That’s the media’s role. To put it another way, as many in the media say about the mission of their craft: Their role is to “comfort the afflicted and afflict the comfortable.”

Presidents and other politicians of both political parties have known all along that the media’s role isn’t to glorify politicians. It is to hold them accountable on behalf of the public they take an oath to serve.

The most notable exception, of course, happens to be the current president of the United States.


‘Probably’ shouldn’t say Spygate? C’mon, Sen. Graham

Lindsey Graham can do better than this.

The South Carolina Republican U.S. senator says that Donald Trump “probably shouldn’t” use the term “Spygate” to level an accusation that the FBI planted someone inside his presidential campaign for political purposes.

Actually, Trump is defaming the FBI yet again by making an assertion without the hint of evidence that what he is saying is true.

Trump most clearly shouldn’t use such language to describe what the FBI might have done, which is to probe questions that arose during the 2016 campaign that Russians were meddling in our election and trying to turn the tables in Trump’s favor.

Rather than welcome an FBI investigation into that allegation, Trump has decided to declare political war against the law enforcement agency and leaders at the top of the Department of Justice.

He is seeking to discredit the special counsel’s probe. He has launched a scorched-Earth campaign against the FBI. He has introduced the term “spy” to describe the FBI’s effort to get to the bottom of the Russia meddling caper.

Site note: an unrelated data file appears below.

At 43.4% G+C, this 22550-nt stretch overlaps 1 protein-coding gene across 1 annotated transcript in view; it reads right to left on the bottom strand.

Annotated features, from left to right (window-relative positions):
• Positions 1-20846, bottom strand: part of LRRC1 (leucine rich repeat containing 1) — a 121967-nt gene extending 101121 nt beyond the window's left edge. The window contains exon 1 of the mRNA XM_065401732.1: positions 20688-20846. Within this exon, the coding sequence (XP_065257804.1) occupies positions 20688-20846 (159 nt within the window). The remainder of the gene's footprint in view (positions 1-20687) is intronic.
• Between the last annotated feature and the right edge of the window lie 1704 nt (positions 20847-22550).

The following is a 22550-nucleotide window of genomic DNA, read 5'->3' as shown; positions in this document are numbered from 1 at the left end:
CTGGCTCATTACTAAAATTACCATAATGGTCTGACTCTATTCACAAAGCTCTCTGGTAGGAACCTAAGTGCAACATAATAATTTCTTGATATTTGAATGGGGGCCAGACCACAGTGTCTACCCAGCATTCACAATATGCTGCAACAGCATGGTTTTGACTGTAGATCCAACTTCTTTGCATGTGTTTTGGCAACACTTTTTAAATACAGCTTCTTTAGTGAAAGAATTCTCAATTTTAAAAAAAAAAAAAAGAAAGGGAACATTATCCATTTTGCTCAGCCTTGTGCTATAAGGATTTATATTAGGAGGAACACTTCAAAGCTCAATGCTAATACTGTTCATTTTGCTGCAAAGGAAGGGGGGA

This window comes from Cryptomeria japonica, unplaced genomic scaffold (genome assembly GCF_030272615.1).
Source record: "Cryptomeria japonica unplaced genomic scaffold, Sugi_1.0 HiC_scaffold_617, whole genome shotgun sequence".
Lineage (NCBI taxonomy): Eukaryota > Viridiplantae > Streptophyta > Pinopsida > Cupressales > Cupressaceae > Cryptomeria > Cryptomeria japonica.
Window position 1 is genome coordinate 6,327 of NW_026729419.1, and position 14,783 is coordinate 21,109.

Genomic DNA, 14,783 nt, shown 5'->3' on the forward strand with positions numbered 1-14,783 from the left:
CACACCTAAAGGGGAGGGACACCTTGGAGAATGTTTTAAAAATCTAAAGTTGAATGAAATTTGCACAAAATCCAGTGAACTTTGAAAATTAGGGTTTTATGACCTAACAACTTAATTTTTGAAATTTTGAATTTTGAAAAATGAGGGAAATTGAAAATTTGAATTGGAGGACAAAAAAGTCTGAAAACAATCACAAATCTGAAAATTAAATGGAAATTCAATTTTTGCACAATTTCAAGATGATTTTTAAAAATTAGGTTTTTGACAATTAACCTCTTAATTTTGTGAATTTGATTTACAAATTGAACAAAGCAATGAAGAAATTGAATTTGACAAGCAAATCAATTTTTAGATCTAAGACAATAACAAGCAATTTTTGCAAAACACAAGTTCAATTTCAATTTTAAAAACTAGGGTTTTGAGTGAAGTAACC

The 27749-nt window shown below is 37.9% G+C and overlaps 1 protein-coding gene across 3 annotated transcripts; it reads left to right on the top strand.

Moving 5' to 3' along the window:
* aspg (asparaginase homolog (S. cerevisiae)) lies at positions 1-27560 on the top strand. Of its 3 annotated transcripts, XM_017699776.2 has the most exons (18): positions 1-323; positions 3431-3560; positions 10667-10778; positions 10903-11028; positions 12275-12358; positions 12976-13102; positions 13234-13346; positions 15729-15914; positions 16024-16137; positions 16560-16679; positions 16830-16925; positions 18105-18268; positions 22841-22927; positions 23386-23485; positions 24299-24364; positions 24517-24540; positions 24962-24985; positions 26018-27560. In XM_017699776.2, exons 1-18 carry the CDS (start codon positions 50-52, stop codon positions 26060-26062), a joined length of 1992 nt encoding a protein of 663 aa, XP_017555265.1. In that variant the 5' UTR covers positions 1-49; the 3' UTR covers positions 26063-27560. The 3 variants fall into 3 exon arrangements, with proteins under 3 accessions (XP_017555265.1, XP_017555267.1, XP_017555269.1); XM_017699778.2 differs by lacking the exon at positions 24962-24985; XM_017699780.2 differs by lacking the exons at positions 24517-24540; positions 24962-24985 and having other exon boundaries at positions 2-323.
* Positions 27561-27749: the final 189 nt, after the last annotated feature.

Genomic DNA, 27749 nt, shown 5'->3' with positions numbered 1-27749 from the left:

Graham offered radio host Hugh Hewitt a milquetoast response to the question about the Trump’s reckless language: “I don’t know. Probably not, but I don’t know,” he said. “I didn’t go to the meeting. I don’t think it’s — I don’t think he’s a spy. And I don’t know who this person was.”

Trump’s continuing campaign against the FBI is a disgrace.

Who can we believe regarding POTUS’s gutter mouth?

It’s come down to this: No longer can I take a single thing that Donald John Trump Sr. says at face value.

I do not believe unequivocally a single statement he can make.

Take his recent use of the term “sh**hole” to describe Africa, Haiti and El Salvador. He denies saying it. This morning, Sen. David Perdue, R-Ga., who was in the room when the president said it actually stood with Trump in his denial.

Others in the room — Sens. Lindsey Graham, R-S.C., and Dick Durbin, D-Ill. — said Trump used the term. Durbin said he uttered the term “repeatedly” while talking about immigration.